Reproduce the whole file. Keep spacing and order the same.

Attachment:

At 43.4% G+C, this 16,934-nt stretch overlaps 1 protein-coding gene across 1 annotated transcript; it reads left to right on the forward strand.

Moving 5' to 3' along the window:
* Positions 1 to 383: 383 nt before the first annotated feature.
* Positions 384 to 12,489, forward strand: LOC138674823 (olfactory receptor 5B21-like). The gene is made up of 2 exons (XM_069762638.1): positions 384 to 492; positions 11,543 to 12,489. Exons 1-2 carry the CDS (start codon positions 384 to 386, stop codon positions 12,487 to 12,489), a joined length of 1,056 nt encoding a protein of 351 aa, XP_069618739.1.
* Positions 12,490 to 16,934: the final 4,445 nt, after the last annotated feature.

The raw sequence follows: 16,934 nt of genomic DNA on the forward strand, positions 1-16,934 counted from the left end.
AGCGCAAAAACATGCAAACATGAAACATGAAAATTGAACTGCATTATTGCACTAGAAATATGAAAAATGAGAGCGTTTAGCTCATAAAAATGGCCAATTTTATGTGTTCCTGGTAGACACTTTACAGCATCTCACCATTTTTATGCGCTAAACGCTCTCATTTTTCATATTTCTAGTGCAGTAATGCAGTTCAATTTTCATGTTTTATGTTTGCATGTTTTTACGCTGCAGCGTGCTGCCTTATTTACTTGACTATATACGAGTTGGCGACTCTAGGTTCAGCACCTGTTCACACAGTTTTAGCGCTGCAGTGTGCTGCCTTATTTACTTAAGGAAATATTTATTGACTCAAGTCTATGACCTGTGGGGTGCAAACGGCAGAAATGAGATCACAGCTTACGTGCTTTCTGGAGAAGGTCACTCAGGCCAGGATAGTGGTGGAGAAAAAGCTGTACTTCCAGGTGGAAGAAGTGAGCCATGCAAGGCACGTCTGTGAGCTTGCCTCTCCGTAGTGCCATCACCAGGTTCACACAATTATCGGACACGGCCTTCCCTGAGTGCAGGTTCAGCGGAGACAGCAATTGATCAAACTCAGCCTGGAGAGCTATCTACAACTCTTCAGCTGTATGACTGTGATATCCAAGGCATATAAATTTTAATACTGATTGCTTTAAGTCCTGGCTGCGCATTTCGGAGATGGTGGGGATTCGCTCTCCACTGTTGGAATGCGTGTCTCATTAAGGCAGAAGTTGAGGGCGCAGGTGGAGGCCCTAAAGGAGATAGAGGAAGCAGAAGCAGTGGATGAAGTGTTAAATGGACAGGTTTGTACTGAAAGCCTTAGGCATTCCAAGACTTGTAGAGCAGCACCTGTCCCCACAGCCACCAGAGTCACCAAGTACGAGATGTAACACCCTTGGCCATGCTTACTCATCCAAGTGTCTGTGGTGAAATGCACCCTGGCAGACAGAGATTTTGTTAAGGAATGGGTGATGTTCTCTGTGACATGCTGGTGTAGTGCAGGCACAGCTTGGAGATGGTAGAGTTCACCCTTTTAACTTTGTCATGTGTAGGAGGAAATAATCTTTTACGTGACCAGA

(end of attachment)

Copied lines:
At 43.4% G+C, this 16,934-nt stretch overlaps 1 protein-coding gene across 1 annotated transcript; it reads left to right on the forward strand.

Moving 5' to 3' along the window:
* Positions 1 to 383: 383 nt before the first annotated feature.
* Positions 384 to 12,489, forward strand: LOC138674823 (olfactory receptor 5B21-like). The gene is made up of 2 exons (XM_069762638.1): positions 384 to 492; positions 11,543 to 12,489. Exons 1-2 carry the CDS (start codon positions 384 to 386, stop codon positions 12,487 to 12,489), a joined length of 1,056 nt encoding a protein of 351 aa, XP_069618739.1.
* Positions 12,490 to 16,934: the final 4,445 nt, after the last annotated feature.

The raw sequence follows: 16,934 nt of genomic DNA on the forward strand, positions 1-16,934 counted from the left end.
AGCGCAAAAACATGCAAACATGAAACATGAAAATTGAACTGCATTATTGCACTAGAAATATGAAAAATGAGAGCGTTTAGCTCATAAAAATGGCCAATTTTATGTGTTCCTGGTAGACACTTTACAGCATCTCACCATTTTTATGCGCTAAACGCTCTCATTTTTCATATTTCTAGTGCAGTAATGCAGTTCAATTTTCATGTTTTATGTTTGCATGTTTTTACGCTGCAGCGTGCTGCCTTATTTACTTGACTATATACGAGTTGGCGACTCTAGGTTCAGCACCTGTTCACACAGTTTTAGCGCTGCAGTGTGCTGCCTTATTTACTTAAGGAAATATTTATTGACTCAAGTCTATGACCTGTGGGGTGCAAACGGCAGAAATGAGATCACAGCTTACGTGCTTTCTGGAGAAGGTCACTCAGGCCAGGATAGTGGTGGAGAAAAAGCTGTACTTCCAGGTGGAAGAAGTGAGCCATGCAAGGCACGTCTGTGAGCTTGCCTCTCCGTAGTGCCATCACCAGGTTCACACAATTATCGGACACGGCCTTCCCTGAGTGCAGGTTCAGCGGAGACAGCAATTGATCAAACTCAGCCTGGAGAGCTATCTACAACTCTTCAGCTGTATGACTGTGATATCCAAGGCATATAAATTTTAATACTGATTGCTTTAAGTCCTGGCTGCGCATTTCGGAGATGGTGGGGATTCGCTCTCCACTGTTGGAATGCGTGTCTCATTAAGGCAGAAGTTGAGGGCGCAGGTGGAGGCCCTAAAGGAGATAGAGGAAGCAGAAGCAGTGGATGAAGTGTTAAATGGACAGGTTTGTACTGAAAGCCTTAGGCATTCCAAGACTTGTAGAGCAGCACCTGTCCCCACAGCCACCAGAGTCACCAAGTACGAGATGTAACACCCTTGGCCATGCTTACTCATCCAAGTGTCTGTGGTGAAATGCACCCTGGCAGACAGAGATTTTGTTAAGGAATGGGTGATGTTCTCTGTGACATGCTGGTGTAGTGCAGGCACAGCTTGGAGATGGTAGAGTTCACCCTTTTAACTTTGTCATGTGTAGGAGGAAATAATCTTTTACGTGACCAGA